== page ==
We watched, rapt, this vacuum in Southern France, endlessly drawing warm air up into Southwest Europe. It is a weather pattern as old as human history. This is where the oldest known hominid settlement, a stick and sealskin family lodge around a central firepit, is found at Terra Amata, 400000 BCE. "Tautavel man" (possibly Homo heidelbergensis) built refuge there, moving along an annual coastal hunting route during the Mindel glaciation. The cave paintings at Lascaux date to the middle of that Ice Age, when this part of Europe was relatively warm and food was plentiful, although stone tools discovered at Lézignan-la-Cèbe in 2009 date humans in France to at least 1.57 million years ago.

What we are looking at now, with this modern satellite imagery, is the climate signature of very old refugia — the places to which our kind, the two-leggeds, repaired when climate changed abruptly.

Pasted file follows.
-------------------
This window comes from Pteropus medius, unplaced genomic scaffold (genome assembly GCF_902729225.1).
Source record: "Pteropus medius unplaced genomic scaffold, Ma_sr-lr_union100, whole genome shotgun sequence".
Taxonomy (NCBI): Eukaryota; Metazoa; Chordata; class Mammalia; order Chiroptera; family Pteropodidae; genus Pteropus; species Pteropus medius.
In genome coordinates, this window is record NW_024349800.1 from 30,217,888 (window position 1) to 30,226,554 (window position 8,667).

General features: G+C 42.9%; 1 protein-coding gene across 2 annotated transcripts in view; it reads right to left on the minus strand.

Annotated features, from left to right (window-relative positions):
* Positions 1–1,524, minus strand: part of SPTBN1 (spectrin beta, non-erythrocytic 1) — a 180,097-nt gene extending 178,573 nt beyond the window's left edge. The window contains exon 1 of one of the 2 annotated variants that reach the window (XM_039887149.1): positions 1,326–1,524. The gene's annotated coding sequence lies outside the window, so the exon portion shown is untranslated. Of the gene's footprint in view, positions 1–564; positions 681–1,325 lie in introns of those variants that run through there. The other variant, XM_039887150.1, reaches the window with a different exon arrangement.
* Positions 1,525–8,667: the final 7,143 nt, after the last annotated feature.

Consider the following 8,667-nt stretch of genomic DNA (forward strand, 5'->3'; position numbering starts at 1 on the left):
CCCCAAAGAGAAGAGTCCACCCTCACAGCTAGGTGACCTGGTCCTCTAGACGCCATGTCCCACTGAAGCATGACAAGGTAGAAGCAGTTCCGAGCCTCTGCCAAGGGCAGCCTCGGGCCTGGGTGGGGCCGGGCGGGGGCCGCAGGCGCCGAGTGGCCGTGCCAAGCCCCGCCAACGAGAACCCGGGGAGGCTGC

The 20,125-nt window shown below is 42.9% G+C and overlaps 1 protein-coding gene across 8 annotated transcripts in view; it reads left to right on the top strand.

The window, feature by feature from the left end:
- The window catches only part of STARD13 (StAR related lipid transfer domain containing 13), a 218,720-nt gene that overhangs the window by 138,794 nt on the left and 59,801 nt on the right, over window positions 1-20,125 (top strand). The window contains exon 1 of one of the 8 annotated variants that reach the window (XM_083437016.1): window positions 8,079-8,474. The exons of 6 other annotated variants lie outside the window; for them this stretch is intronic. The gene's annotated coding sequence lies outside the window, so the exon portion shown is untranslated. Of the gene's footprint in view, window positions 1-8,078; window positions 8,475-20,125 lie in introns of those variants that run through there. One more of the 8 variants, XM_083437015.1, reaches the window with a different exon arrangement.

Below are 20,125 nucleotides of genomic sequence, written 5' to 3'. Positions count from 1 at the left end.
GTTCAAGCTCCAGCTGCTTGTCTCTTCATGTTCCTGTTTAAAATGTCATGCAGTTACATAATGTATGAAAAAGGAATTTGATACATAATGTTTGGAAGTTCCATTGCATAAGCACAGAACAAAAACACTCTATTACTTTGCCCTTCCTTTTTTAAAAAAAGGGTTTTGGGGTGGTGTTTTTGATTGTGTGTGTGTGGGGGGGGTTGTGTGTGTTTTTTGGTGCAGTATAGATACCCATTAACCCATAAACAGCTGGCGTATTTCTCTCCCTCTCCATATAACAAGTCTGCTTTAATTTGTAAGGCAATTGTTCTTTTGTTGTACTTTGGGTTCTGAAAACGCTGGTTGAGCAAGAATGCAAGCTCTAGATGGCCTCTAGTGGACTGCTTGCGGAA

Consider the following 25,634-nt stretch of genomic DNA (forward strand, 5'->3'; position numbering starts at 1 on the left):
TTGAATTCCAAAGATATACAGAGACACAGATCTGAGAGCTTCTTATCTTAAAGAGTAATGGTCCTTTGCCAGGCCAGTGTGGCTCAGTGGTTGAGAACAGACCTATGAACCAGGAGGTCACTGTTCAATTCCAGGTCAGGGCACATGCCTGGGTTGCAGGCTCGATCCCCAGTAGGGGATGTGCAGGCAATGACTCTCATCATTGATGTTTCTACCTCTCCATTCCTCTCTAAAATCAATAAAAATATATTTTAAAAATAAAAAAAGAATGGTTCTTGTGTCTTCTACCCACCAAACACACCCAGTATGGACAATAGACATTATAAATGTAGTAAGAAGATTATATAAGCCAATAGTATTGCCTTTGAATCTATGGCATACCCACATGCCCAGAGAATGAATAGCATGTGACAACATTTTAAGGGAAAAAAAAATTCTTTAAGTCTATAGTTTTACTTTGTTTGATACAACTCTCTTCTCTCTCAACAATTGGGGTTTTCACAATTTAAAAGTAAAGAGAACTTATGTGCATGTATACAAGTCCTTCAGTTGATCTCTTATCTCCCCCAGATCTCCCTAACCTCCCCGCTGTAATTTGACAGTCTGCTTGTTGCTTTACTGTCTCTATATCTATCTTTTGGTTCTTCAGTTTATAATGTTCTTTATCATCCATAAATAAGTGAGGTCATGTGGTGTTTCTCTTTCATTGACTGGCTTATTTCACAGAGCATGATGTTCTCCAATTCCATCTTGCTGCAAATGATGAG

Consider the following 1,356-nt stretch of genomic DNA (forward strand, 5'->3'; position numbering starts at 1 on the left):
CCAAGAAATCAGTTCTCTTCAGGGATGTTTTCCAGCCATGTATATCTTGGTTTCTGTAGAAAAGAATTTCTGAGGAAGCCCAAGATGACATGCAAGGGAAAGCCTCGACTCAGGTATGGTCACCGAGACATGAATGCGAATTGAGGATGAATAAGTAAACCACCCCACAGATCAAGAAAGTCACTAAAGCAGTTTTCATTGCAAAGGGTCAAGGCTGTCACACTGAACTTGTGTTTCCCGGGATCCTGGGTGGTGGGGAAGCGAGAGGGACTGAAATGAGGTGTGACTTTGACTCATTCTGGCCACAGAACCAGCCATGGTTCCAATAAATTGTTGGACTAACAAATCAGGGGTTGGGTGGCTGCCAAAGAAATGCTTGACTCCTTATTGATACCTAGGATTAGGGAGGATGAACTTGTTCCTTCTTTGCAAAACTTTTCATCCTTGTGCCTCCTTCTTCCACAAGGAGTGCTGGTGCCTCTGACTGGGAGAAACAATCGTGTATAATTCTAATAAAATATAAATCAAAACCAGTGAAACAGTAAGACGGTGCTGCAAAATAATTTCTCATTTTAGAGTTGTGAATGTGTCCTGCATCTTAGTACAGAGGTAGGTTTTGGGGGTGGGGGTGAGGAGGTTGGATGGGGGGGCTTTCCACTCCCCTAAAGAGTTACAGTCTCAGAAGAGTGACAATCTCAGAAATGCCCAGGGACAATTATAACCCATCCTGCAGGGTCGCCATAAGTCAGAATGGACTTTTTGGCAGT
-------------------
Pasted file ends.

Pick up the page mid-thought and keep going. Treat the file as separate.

As the weather warmed again, there was an expansion of peoples from southwest Asia into Europe from the Aegean and Eastern Steppes, about 8500 years ago, marked by the introduction of Indo-European speech. Vascons bear the remnant genome — related to none other in the world and retaining a fragment of Neanderthal DNA — and pre-Indo-European linguistic roots. These peoples were likely forced from the lowlands and pushed upland by Middle Eastern migrants from 6500 to 4000 BC, moving eventually into the Pyrenees, where they live today in the Basque region of Spain and Andorra.